December 8th, 2010
07:59 PM ET

Justice to black farmers, Indian tribes

WASHINGTON (CNN) – John Boyd Jr. finally got what he wanted: justice.  For more than a decade, he's been riding his tractor to Washington, knocking on the doors of Congressional members, and pressuring the White House to fund a settlement from an historic discrimination case involving minority farmers.

Today, President Obama signed into law the Claims Resolution Act of 2010, which in part funds the $1.15 billion Pigford II case against the U.S. Department of Agriculture, who for years denied government farm loans and support from federal programs to farmers because of the color of their skin.

CNN first brought the case and Boyd's story to you in May, and we wanted to share this video that was shot and edited by CNN's Khalil Abdallah around that time.

Boyd will not receive a payout from the settlement, but it's been his job as president of the National Black Farmers Association to lobby on behalf of those eligible to get what's owed to them.

The legislation will also fund the $3.4 billion Cobell settlement with the U.S. Department of Interior for mishandling Native American trust funds, along with water rights lawsuits brought by Native American tribes.

At today's bill signing President Obama said, "When we’ve fallen short, it’s been up to ordinary citizens to stand up to inequality and unfairness wherever they find it.  That’s how we’ve made progress.  That’s how we’ve moved forward.  And that’s why we are here today - to sign a bill into law that closes a long and unfortunate chapter in our history."


Topics: President Obama • The News • Uncategorized

soundoff (8 Responses)
  1. SouthernGirl2

    It's been a long time coming but Justice has finally been done!

    God bless the Black Farmers & their families.

    O Happy Day!

    December 8, 2010 at 9:04 pm |
  2. lauradet

    This is great news. "Denied government farm loans and support from federal programs to farmers because of the color of their skin," the farmers deserved to win the lawsuit. Congrats!

    December 9, 2010 at 7:49 am |
  3. Turah

    Where's my check?

    December 9, 2010 at 6:07 pm |
  4. Barbara Brown Finley

    I, for one is glad to see justice prevail, so many Black farmers was denied loans as we look at the ecomony today just imagine it back then. So many suffered at the hands of injustice. I happy for all who were in the lawsuits, and families don't forget that Mr. John Boyd fought for you all to get this done! I would like to thank Mr. Boyd for a job well done...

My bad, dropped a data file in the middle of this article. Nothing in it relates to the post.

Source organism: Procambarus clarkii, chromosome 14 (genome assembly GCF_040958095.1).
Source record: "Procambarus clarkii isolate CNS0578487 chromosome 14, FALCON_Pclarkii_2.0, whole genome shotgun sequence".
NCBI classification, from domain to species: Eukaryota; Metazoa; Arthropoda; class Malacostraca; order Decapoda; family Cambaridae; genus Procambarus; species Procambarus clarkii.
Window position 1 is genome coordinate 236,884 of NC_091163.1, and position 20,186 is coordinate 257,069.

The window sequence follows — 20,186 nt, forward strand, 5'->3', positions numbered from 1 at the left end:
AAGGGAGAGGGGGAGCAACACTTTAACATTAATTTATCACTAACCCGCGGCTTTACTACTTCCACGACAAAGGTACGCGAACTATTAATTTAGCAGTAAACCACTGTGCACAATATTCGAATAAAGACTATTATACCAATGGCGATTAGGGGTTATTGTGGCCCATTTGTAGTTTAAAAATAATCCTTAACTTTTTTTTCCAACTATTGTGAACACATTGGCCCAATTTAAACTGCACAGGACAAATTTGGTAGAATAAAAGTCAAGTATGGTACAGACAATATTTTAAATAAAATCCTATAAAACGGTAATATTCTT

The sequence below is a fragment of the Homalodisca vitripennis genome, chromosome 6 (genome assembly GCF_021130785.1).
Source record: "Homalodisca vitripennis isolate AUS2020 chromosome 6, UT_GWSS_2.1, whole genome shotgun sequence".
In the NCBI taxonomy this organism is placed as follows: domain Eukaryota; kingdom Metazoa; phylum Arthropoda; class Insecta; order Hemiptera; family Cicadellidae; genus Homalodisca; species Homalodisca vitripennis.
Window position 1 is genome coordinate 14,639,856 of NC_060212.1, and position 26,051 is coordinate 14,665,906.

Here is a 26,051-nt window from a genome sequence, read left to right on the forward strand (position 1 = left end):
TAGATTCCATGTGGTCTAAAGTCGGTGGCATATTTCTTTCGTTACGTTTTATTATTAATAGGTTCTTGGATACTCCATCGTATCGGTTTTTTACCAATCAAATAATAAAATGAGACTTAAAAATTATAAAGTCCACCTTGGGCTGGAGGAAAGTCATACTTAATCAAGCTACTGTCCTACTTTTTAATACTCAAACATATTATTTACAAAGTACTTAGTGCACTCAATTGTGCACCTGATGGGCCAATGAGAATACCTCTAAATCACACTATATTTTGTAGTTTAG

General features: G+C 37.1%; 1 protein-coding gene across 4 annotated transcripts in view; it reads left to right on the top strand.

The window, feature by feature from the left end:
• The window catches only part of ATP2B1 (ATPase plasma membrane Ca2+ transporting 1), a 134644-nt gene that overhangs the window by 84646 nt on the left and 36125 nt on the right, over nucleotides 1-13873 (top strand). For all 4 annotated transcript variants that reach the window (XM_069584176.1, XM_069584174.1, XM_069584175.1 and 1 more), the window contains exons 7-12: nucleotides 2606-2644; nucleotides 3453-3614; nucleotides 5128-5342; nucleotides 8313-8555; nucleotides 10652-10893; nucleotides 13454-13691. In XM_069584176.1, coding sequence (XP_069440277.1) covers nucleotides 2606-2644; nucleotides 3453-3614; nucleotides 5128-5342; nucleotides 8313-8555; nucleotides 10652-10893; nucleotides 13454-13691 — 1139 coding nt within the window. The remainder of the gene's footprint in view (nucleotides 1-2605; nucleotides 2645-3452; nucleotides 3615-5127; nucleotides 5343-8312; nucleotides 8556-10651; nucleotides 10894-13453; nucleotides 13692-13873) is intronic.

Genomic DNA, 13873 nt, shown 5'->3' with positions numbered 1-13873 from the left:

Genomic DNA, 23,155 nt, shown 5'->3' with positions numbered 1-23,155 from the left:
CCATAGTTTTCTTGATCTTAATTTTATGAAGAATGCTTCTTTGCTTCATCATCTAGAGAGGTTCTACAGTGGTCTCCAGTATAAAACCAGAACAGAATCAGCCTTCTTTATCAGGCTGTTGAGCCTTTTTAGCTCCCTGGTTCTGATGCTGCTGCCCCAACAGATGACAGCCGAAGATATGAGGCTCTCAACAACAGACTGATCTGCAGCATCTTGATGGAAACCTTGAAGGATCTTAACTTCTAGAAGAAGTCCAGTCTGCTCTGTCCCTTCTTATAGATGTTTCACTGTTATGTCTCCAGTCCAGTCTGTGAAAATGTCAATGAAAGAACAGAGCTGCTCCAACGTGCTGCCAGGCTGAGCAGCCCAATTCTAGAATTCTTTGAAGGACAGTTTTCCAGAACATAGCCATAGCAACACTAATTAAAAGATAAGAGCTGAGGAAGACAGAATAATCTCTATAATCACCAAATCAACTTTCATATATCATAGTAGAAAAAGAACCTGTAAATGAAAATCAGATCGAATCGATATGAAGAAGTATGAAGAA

December 9, 2010 at 7:28 pm |
  5. Charles E. Campbell, LSW, MSW, Innovator, Inventor and Entrepreneur

    The Settlement is Done at last, but the work is just beginning. Black Farmers should be the Backbone of the Black Community. The Black Community must help them create a national processing, manufacturing and retail distribution network for the food grown by them. We also need to create a Peace Corp style Training Program for our young Black Farmers, Business Entrepreneurs and Engineers, that would allow them to spend 1 year working on Black Farms after graduating from College to improve to farming methodologies, food processing, develop new farm equipment, and new products from the crops and live stock grown by Black Farmers.

    The settlement is over, let's compete in the marketplace and within the Black Communities where "Food Deserts Exist". I grew up on cotton and catfish farms in the Mississippi Delta, the son of the late Mr. Dudley Allen, Farm Laborer. I can be reached at wbsbpd88@hotmail.com if any Black Farmers, Black Colleges and University Graduates, Black Graduates for White Colleges and Universities or Administrators are interested in implementing this concept nationally. Racism has scared so many for life, but if you believe in self-empowerment and the will of our ancestors, then let's "Put In Work" to ensure their sacrifices will forever be remembered.

    December 10, 2010 at 1:58 pm |
  6. Zona Spears Glass

    I was glad to see this bill passed but am concerned about the exclusion of Black farmerprior to the time included in the bill.

    There were and still exist much discrimination in all phases of work (especially in Louisiana).

    December 13, 2010 at 9:22 pm |
  7. LIZ CARTER in GEORGIA

    @Charles E Cambell, LSW, MSW, Thank you for your most intelligently worded, observational offering in to the masses. I truly hope your comment was read and your informational offering is being pursued by many black brothers and sisters, who are ABLE and INTERESTED in EMPOWERING THEMSELVES. Thank you again, SIR!

    December 14, 2010 at 11:15 am |